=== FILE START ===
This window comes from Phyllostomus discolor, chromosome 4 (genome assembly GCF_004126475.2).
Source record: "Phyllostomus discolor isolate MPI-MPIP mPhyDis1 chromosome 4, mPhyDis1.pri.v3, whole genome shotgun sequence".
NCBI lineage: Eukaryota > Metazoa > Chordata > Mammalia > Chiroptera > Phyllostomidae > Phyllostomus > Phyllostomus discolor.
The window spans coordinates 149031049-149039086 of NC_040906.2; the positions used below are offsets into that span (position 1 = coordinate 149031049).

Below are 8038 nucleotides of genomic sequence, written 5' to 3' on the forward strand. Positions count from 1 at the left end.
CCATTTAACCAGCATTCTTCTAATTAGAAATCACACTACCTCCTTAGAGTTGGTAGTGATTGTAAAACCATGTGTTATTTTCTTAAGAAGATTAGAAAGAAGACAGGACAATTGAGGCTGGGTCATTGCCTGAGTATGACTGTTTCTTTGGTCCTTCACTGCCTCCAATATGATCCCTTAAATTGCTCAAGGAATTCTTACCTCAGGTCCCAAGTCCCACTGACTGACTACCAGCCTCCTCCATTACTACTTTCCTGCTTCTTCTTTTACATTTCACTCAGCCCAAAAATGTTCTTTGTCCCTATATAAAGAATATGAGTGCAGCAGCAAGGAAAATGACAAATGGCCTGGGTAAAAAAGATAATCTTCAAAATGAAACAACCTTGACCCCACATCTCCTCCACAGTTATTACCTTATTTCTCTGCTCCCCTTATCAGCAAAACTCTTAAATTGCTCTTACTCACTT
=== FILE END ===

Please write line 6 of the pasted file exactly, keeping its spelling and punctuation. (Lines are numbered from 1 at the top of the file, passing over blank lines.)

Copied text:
CCATTTAACCAGCATTCTTCTAATTAGAAATCACACTACCTCCTTAGAGTTGGTAGTGATTGTAAAACCATGTGTTATTTTCTTAAGAAGATTAGAAAGAAGACAGGACAATTGAGGCTGGGTCATTGCCTGAGTATGACTGTTTCTTTGGTCCTTCACTGCCTCCAATATGATCCCTTAAATTGCTCAAGGAATTCTTACCTCAGGTCCCAAGTCCCACTGACTGACTACCAGCCTCCTCCATTACTACTTTCCTGCTTCTTCTTTTACATTTCACTCAGCCCAAAAATGTTCTTTGTCCCTATATAAAGAATATGAGTGCAGCAGCAAGGAAAATGACAAATGGCCTGGGTAAAAAAGATAATCTTCAAAATGAAACAACCTTGACCCCACATCTCCTCCACAGTTATTACCTTATTTCTCTGCTCCCCTTATCAGCAAAACTCTTAAATTGCTCTTACTCACTT